The study involved a little more than 8,000 adults. From the collected data, the researchers concluded that “a greater amount of sedentary time was associated with a higher risk of cancer mortality.”
Based on the conclusions from their study, Gilchrist and her core researchers have a suggestion: lower the amount of time you spend sitting. This is because “Replacing sedentary time with light- or moderate- to vigorous-intensity physical activity was associated with reduced cancer mortality risk.”
In a critical analysis of the conclusions drawn by Gilchrist and her colleagues, Gretchen Reynolds notes some limitations. For instance, Reynolds observes that the study focuses on cancer mortality and not the risk of developing the disease.
She also notes that the study “offers no clues about how sitting raises that risk, and whether inactivity directly changes our bodies or if other factors, including what we eat or drink while seated, influence how sitting raises our risk of dying from cancer.”
Raised Risk of a Host of Conditions
Researchers have also been hard at work attempting to find out why prolonged sitting has harmful health consequences. An article published by Harvard Health Publishing proposes that one potential reason is that your largest muscles relax when you sit, reducing glucose uptake from the blood. This escalates the risk of conditions like type 2 diabetes.
The Harvard Health Publishing article supports the suggestion that it’s important to take constant breaks after long blocks of sitting or get an adjustable standing desk.
The Mayo Clinic identifies other conditions whose risk is escalated by habitual inactivity. These include “obesity and a cluster of conditions — increased blood pressure, high blood sugar, excess body fat around the waist and abnormal cholesterol levels — that make up metabolic syndrome.”
Effects of Prolonged Sitting on Mental Health
Not only does prolonged sitting affect the body, but it also impacts the brain. This view is supported by a study published by the Journal of Psychiatry Research, which concludes that “Those reporting over 10 h sitting/day were more likely to present depressive symptoms.”
Dominika Pindus and colleagues conducted a study exploring the relationship between prolonged sedentary time, physical activity, and cognitive control. When they published the results of their study in February 2021 in the International Journal of Obesity, they concluded that there was “a specific relationship between prolonged ST [sedentary time] and poorer inhibitory control.”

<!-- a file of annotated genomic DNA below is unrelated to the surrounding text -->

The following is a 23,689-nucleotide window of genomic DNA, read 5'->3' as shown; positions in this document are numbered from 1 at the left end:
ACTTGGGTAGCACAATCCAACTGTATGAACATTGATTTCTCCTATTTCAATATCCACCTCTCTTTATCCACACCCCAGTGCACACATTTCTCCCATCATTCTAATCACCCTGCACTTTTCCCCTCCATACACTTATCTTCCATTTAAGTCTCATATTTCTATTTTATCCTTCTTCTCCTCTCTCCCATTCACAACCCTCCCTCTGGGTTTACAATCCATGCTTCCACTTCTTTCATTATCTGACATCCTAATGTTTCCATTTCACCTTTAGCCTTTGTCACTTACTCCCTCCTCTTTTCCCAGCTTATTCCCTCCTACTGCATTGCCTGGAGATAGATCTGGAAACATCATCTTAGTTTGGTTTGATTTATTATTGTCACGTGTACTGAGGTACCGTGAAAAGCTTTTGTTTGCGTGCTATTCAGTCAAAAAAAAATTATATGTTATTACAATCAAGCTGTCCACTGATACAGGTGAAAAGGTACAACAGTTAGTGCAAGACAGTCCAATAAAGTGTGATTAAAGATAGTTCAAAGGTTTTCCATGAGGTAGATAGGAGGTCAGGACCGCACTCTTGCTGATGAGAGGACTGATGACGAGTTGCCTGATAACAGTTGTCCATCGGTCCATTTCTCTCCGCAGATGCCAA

Inhibitory control, also called response inhibition, denotes the ability of an individual to control the urge to act in a particular way when triggered by an impulse. Self-control is a crucial part of inhibitory control.
Will Prolonged Exercise Reverse the Effects of Prolonged Sitting?
It’s clear from the research conclusions above that we are sitting way too much. The fact that sedentary lifestyles are not suitable for our health is now well established.
What is new in the research we came across when preparing to write this article is that sitting for prolonged periods is bad for your health even if you exercise a lot.
For instance, a paper published by the National Library of Medicine concludes that “Reducing inactivity by increasing the time spent walking/standing is more effective than one hour of physical exercise when energy expenditure is kept constant.”
It’s important, however, to note that conclusions indicating that doing a lot of physical exercises will not necessarily cancel the effects of prolonged sitting do not suggest that physical exercise is not essential when you don’t sit a lot. Instead, they propose that both reduced sitting time and physical exercise should be seen as requirements for an active lifestyle.
Is Sitting the Same as Smoking?